The deep grooves of Chicago's Record Row will never go away.
Like waves from Lake Michigan, American roots music roared out of South Michigan Avenue from the late 1950s through the 1970s.
Popular music would be changed forever.
Chuck Berry, Bo Diddley, Willie Dixon and Muddy Waters recorded at the Chess Records Studio, 2120 S. Michigan. This is where the Rolling Stones made their 1964 album "12 X 5," birthing blues into rock n' roll. Further on up the road the Vee Jay and Brunswick offices and studio were established at 1449 S. Michigan.
The Beatles first American exposure was on Vee Jay; the single "Please Please Me" being released in February, 1963 as the Beattles. Chicago treasures the Staple Singers recorded their first gospel hit "Uncloudy Day" with Vee Jay in 1962. After Vee Jay went bankrupt in 1966, the building was sold to Brunswick Records, who recorded the Chi-Lites, Jackie Wilson, Tyrone Davis and the Young-Holt Trio.
In May of 2011 I learned the Vee-Jay/Brunswick building was for sale.
This led to a series of seven stories and a Sun-Times editorial, which are all chronicled here:
- Big Plans for Studio
- Chess Piece in place for landmark attraction
- Chess Records hoping to get legendary studio on tourists' radar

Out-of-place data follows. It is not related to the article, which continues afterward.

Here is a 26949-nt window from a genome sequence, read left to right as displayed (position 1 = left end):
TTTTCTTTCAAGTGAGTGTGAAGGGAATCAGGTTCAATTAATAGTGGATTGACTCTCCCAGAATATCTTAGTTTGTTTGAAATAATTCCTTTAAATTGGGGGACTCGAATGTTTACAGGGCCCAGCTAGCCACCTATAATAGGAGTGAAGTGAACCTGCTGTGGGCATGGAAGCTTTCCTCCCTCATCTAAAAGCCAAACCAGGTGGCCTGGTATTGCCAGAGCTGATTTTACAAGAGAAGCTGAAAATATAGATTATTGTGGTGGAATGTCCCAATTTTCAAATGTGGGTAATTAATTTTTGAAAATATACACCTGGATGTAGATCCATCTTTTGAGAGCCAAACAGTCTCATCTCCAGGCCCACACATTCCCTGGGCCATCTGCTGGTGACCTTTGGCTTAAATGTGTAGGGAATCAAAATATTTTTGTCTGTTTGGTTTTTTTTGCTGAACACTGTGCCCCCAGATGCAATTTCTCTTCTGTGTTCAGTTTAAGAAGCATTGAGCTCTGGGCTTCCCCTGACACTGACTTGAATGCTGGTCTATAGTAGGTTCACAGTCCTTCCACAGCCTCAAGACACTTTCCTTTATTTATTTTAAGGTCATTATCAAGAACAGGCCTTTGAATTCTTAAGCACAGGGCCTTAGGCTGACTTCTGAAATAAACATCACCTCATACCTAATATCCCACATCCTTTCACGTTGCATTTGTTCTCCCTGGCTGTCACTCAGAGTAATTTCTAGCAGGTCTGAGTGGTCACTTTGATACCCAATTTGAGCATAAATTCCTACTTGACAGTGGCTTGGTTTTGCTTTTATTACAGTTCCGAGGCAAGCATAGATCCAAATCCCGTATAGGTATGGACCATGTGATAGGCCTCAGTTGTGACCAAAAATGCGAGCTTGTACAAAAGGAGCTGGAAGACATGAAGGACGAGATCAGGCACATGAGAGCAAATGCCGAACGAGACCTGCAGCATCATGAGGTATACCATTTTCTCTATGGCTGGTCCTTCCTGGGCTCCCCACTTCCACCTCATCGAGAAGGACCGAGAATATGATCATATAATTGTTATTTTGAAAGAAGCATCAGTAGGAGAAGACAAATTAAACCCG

- George Thorogood Tribute Honors Chess
- Sun Shines on Chess
- Chicago Sun-Times Editorial, Time for Music Row to Showcase the Blues
- Two sidemen play at Chess Once More
- Cheap Trick moving to Record Row
The Sun-Times stories have helped inspire redevelopment in the neighborhood, which stretches as far south as 2300 South Michigan. The rock band Cheap Trick plans to open Cheap Trick Chicago, an eatery, museum, radio station and performance space at 2245 S. Michigan. The proximity of the McCormick Place makes the new Record Row attractive to developers and tourists.
The Chicago Convention & Tourism Bureau is making a major push to increase the number of overseas visitors to the city in 2012. Expect television ads, online campaigns and even overseas offices. According to the U.S. Department of Commerce, Chicago currently ranks 10th (even behind Boston) with 1.1 million overseas visitors in 2010. I've read a great deal about how the tourism bureau plans to spin this and there's emphasis on shopping, the lake and great restaurants.
USA Today has just published a 56 page guide to Chicago on how to "Be The Ultimate Insider." There's a section on shopping, literary tours and even Chicago as a "destination for movie buffs."
There is not one word in the guide about Chicago music.
And there's an ad with Dolly Parton promoting Sevierville, Tn. on the back of the special edition.
I never read about music as a tourism tool for Chicago.
The city is missing the boat.
Look what is has done for Austin, Tx., Memphis, Nashville, Tn. and New Orleans.
Chicago has one of the most diverse pedigrees of American music. The sound was born in the south and in Bronzeville, just several blocks south of Record Row.
But it came of age along this historic gateway.
Come along to see how it develops.